Both Blue and Killer whales are part of the cetacean family, this includes whales and dolphins. They both travel in pods with their families. They are both on the endangered species list: the Killer whale for depletion of their prey, noise disturbance and ship collisions and captivity; the Blue whale for vessel strikes and fishery interactions. Blue whales travel from warm waters to the cold of the Arctic to feed and travel back to the warm waters to give birth. Killer whales follow the same migration routes as Blue whales, they also feed in the Arctic and have their young in warmer waters of the South.
There are some things about these two species that are very different. Blue whales belong to the baleen group of whales and Killer whales belong to the toothed dolphin group. Blue whales communicate with songs and moans, the sound comes out of their throat with a sound so loud it can be heard for hundreds of miles, Killer whales talk to each other with clicks and whistles. This difference in communication is due to the fact the Killer whales have teeth, they use their teeth and melon to make clicks and whistles, whereas Blue whales use their throat and heads to produce sounds. Killer whales eat fish, penguins, other whales and crustaceans and are a predator, in fact Blue whale calves can be their prey. Blue whales eat krill, as many as 40 million a day, but sometimes they also swallow things that are in their path like squid, fish or crustaceans.
The other huge difference between the two creatures is their size, Blue whales come in around 98 feet long and Killer whales range from 18-32 feet in length.
Want to compare the length of a Blue whale to other things? Go here.
It’s good to know that although Blue whales and Killer whales are both in the same family and that they travel in the same migration patterns, they are also very different species that each have their own unique characteristics.
Anyone whale watching would instantly recognize the Killer whale with it’s distinctive markings of black and white and if you saw a Blue whale you would recognize it by its size, but knowing that these whales are from different parts of the cetacean family can be interesting. Now the next time someone mentions a Killer whale, you can tell them that they aren’t really whales at all, but dolphins in the larger family of cetaceans. You can also tell them that Blue whales are the largest mammal in the world and that they are almost 100 feet long.
Did you know there is such a thing as a pink dolphin? The Amazon river dolphin (or botos) is born grey and becomes pinker with age. Why are they pink? Because its skin becomes more translucent allowing the blood to show through. Really, what you are seeing is their blood pumping through their blood vessels. They have a long powerful beak, small eyes and are somewhat slow swimmers. They can reach up to ten feet long and two hundred pounds. Despite this weight and length, they can move quickly in their habitat.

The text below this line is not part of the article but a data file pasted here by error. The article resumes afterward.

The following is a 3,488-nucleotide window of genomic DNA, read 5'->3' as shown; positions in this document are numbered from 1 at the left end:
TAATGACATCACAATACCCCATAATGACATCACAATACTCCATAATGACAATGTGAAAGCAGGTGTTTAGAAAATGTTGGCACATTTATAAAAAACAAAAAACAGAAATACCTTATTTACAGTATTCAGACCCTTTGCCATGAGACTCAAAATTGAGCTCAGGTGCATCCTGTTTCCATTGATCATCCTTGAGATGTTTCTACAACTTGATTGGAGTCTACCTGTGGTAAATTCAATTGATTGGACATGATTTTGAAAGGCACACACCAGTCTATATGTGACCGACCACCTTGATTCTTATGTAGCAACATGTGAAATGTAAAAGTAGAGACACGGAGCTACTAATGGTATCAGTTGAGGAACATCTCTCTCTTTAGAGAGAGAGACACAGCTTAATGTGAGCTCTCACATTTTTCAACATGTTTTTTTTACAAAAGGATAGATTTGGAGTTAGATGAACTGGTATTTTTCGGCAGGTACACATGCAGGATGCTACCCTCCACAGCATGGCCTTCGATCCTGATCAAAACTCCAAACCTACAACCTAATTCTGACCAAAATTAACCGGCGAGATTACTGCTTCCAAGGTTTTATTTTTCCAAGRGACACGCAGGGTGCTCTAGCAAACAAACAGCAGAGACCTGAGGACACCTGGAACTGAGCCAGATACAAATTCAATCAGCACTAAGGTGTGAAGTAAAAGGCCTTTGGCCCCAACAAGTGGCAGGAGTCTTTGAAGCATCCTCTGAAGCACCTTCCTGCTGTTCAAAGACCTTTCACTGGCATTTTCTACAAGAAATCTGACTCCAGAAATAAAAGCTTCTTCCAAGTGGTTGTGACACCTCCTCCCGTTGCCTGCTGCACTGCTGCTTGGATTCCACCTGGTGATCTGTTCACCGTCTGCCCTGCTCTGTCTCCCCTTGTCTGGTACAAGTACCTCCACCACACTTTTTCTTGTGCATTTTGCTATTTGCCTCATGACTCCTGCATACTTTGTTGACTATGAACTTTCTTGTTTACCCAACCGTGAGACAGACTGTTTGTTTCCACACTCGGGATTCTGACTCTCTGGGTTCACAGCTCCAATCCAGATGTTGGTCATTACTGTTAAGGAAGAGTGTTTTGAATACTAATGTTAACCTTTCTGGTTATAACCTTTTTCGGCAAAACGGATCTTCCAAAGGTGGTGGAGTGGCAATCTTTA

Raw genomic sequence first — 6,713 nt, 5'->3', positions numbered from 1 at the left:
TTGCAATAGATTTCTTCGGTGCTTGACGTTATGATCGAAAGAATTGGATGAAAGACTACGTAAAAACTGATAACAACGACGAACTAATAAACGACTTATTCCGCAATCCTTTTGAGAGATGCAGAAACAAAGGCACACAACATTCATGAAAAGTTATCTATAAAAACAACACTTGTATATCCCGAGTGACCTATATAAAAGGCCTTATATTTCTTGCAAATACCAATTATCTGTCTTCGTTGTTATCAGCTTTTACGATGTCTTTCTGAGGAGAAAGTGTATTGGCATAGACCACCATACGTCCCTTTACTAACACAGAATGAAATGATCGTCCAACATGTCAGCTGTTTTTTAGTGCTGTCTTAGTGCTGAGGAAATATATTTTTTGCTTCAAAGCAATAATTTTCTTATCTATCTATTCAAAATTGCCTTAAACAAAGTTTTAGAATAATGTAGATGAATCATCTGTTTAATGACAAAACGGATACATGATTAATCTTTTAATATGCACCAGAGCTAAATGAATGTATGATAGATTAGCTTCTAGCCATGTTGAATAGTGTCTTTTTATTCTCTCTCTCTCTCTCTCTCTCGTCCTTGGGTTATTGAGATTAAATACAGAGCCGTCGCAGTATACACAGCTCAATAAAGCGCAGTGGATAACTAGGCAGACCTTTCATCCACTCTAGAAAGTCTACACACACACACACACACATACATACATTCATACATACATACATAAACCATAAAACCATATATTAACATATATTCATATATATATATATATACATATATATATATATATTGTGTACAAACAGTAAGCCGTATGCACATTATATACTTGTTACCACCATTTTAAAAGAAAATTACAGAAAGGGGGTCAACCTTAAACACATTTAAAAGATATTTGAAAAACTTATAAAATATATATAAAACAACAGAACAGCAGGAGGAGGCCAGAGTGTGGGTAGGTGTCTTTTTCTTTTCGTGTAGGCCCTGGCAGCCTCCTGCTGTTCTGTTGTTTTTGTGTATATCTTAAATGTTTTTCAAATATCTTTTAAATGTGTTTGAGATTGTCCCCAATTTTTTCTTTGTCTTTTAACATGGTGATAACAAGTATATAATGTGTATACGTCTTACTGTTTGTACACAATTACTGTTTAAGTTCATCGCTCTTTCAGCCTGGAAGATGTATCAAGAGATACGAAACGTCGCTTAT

Where do they live? Pink River Dolphins inhabit the waters of the Amazon river in South America, and during flooding will move onto the flooded forests leaving them at risk of stranding. They are however extremely flexible so they can weave through the trees as they search for their prey. They are a completely freshwater species and there are only 5 species of freshwater dolphins.
What do they eat? They feed on crabs, catfish, and small fresh water fish. An added hunting benefit is their excellent eyesight which they use to locate prey in clear water. In murky water they emit a series of clicking noises which they then use as sonar.
Are they endangered? Yes,they have become one of the most endangered species due to human interference. The Amazon River Dolphin is currently threatened by habitat destruction, hydroelectric dam projects, mercury poisoning from gold prospecting, accidental entangling in fishing nets, pollution, and boat traffic. People and dolphins need to share the river, but that is easier said than done.
I think the pink river dolphin is an amazing animal, it is very unique with its translucent skin and the fact that it lives in freshwater is something that very few dolphins can claim. When you see the depth of some of the water they swim in and the way they move through the trees in the water you will be amazed at the wonderful pink river dolphin too.